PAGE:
The issue of a few students and their parents praying around flagpoles at five Clay County schools has metastasized into a political sideshow of clergy, lawyers, zealots and freethinkers. The spectacle comes complete with finger-pointing, name-calling, YouTube videos and personal attacks, but it’s no joke. Indeed, the battle could yet exact a legal and financial toll on Clay County schools, and has already affected the district’s political landscape.
In August, residents will vote for superintendent and School Board, and as one political observer recently told Folio Weekly, “Politics is a bloodsport in Clay County.” The upcoming superintendent race pits School Board member and vocal flagpole-prayer supporter Charlie Van Zant against longtime educator and incumbent Superintendent Ben Wortham, who pledges to “fight for our … students’ rights to pray.”
Both men are Republicans, meaning the race in this predominately red county will likely be resolved in the August primary. Both candidates are campaigning on a platform of improving education in Florida’s 22nd largest district, currently ranked the state’s 13th-best. But the contest in this conservative stronghold may have as much to do with the school prayer issue as any concrete plans for leading the district.
For more than 10 years, the Rev. Ron Baker, pastor of the Russell Baptist Church in Green Cove Springs, has gathered with students, parents and sometimes teachers for a brief prayer service at five county schools — a different school each day. Baker tells Folio Weekly that school administrators were aware of his flagpole prayers, and that he was explicitly invited by the principals of at least two schools. But the issue didn’t become a public concern until September, when Clay Hill Elementary School Principal Larry Davis mentioned the prayers in a newsletter to faculty.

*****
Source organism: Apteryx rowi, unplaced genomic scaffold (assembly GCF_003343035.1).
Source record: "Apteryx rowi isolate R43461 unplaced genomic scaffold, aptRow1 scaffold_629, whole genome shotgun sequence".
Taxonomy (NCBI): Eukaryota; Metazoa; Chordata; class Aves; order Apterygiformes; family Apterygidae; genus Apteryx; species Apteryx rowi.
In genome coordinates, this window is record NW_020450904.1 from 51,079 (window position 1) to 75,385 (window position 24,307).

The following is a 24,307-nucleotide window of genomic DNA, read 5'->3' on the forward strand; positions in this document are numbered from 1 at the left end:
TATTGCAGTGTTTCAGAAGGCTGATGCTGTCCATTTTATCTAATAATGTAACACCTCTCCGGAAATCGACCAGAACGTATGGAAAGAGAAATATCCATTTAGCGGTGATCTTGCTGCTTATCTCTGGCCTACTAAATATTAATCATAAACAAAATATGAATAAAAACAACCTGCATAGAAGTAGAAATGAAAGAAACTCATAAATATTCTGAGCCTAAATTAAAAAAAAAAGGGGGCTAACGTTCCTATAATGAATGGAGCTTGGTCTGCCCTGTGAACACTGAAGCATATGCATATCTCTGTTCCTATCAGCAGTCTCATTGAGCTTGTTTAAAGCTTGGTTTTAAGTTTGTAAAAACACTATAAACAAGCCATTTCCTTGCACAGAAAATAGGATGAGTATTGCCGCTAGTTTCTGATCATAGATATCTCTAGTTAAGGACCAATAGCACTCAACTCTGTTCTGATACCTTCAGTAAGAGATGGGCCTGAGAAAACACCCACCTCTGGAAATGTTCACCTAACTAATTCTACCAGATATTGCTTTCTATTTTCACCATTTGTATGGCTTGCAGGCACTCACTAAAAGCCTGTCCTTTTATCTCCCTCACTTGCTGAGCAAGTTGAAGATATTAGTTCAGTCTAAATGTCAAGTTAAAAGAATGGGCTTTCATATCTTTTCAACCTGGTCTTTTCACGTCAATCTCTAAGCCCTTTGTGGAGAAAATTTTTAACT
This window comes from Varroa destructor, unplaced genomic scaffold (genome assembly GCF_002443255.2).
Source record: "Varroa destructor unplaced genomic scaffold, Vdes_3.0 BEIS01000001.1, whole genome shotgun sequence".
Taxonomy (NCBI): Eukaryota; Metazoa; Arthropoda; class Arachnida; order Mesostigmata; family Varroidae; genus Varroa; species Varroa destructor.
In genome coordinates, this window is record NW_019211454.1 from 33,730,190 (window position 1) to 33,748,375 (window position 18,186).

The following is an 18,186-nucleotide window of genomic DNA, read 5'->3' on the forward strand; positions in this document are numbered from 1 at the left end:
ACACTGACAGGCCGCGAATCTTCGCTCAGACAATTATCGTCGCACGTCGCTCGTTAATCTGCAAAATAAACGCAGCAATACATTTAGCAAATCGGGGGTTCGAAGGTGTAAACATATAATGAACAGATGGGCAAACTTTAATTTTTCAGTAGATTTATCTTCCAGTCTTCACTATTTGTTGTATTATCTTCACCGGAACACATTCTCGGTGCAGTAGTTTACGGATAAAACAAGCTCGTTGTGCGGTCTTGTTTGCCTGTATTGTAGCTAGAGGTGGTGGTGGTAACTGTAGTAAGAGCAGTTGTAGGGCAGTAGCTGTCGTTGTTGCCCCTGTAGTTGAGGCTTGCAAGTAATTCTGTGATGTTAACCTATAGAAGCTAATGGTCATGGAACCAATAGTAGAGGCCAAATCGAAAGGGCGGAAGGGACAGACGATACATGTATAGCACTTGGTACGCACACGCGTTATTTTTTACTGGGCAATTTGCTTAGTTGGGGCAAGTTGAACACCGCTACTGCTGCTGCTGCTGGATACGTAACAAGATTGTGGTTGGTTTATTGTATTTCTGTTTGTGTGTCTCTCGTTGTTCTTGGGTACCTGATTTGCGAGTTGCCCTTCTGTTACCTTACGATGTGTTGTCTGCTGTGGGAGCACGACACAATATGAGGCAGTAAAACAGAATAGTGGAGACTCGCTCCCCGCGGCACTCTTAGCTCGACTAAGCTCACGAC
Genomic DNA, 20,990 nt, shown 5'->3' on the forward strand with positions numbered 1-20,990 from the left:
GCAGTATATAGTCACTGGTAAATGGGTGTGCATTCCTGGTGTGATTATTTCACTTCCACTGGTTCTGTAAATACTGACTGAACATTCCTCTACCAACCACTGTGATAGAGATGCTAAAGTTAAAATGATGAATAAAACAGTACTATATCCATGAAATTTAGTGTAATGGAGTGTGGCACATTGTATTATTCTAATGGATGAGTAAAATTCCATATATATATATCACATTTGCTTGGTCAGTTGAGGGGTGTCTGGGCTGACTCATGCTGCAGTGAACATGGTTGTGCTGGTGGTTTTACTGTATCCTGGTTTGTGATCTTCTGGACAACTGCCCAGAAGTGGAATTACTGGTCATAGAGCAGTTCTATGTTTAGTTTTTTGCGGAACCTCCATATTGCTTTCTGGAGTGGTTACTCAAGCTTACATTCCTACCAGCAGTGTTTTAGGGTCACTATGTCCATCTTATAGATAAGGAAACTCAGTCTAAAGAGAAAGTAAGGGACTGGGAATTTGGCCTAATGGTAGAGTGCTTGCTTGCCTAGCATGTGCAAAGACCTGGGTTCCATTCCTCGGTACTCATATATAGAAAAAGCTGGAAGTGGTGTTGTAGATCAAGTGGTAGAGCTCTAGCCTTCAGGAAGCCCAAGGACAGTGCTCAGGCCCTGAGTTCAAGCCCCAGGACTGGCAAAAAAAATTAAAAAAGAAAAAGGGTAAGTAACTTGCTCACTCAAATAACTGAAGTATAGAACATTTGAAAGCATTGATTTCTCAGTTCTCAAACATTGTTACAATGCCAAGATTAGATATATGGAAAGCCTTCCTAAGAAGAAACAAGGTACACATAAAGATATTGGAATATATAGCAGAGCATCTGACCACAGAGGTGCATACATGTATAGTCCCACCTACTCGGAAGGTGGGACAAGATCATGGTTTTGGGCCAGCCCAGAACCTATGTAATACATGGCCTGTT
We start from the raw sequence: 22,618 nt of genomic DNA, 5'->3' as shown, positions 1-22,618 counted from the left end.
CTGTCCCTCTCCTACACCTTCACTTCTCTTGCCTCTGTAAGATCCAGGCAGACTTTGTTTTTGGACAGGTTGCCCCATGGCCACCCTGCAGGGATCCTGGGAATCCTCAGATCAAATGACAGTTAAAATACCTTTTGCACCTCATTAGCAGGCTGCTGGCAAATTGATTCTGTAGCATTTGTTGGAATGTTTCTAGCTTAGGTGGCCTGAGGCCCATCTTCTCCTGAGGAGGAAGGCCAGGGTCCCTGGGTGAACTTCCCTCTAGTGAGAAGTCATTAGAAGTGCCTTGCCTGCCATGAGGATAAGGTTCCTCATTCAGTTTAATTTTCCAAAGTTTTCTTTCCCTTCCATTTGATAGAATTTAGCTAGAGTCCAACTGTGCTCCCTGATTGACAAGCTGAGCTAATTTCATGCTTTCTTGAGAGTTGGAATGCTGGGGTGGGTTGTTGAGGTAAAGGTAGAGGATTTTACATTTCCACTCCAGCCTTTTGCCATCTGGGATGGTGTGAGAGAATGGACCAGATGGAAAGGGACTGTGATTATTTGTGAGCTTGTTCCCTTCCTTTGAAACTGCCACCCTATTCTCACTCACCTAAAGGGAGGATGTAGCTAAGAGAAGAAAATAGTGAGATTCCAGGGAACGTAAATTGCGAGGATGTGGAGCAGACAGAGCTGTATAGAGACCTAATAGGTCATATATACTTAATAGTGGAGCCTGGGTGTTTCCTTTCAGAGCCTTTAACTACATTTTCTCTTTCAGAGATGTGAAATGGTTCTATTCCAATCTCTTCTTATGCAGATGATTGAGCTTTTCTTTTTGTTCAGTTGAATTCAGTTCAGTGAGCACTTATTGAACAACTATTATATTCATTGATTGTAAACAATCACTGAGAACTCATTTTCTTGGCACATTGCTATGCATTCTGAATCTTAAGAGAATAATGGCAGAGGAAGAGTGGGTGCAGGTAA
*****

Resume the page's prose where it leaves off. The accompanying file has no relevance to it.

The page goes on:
“Our prayer around the school’s flagpole event is to pray for the nation, for each other and for other schools,” he wrote, going on to quote another pastor, who incorrectly said, “The First Amendment was for Christianity, not other religions.”
Davis ended his comments by stating, “Our prayer around the flagpole gatherings are permissible because they are community led and take place outside our class time.”
The leaked newsletter became news, and in October, the Freedom from Religion Foundation, based in Madison, Wis., sent a letter to Superintendent Wortham advising him that Clay County Schools were in violation of the constitutional principle of separation of church and state. (The group cited only the morning prayer meetings at Clay Hill Elementary, apparently unaware that similar prayer sessions were held at Charles E. Bennett, Lake Asbury and Shadowlawn elementary schools and Clay High School. Wortham himself claimed at a recent School Board meeting that he was unaware of the prayer sessions until last fall.)
In response to the dustup, School Board Attorney Bruce Bickner advised board members to curtail the prayers or risk a costly lawsuit. “The unabated continuation of these violations of law will likely result in the filing of a civil rights lawsuit against the School Board, the Superintendent, individual School Board members and other possible defendants,” he told the board.
The board heeded Bickner’s advice, and in December voted 3-2 to seek an injunction banning Baker from school property. (They later rescinded that vote when Baker agreed to suspend his prayer sessions).
But even as the board was grappling with the legalities of school prayer, the state legislature — led by Van Zant’s own eponymous papa, state Rep. Charles Van Zant (R-Palatka) — was finding new avenues to accommodate school prayer.
The elder Van Zant is currently seeking re-election to a seat he won late in life and as something of a fluke. An architect and Baptist minister, Van Zant senior had no experience in elected office until 2007, when he was appointed to temporarily fill his son’s seat, after the junior Van Zant was deployed overseas. (Charles Sr. may somewhat exaggerate his role during that brief stint in office on his website bio: “During this time, Charles oversaw the development of a half-billion-dollar budget while maintaining an ‘A’ rated school system.”)
The elder Van Zant — a social conservative and vocal NRA member — has taken his conservative outlook to Tallahassee, where he has pushed for an outright ban on all abortions and for a bill that would impose felony charges against doctors who perform them. This legislative session, however, yielded his most-publicized — and ultimately successful — bill, allowing for students to deliver “inspirational messages” at mandatory events in public schools.
The bill was recently signed into law by Gov. Rick Scott, but the American Civil Liberties Union has warned that school districts adopt the policy at their own peril. “Doing so would not only be divisive,” wrote ACLU of Florida Executive Director Howard Simon in an open letter to Florida superintendents, “but likely lead to prolonged litigation.”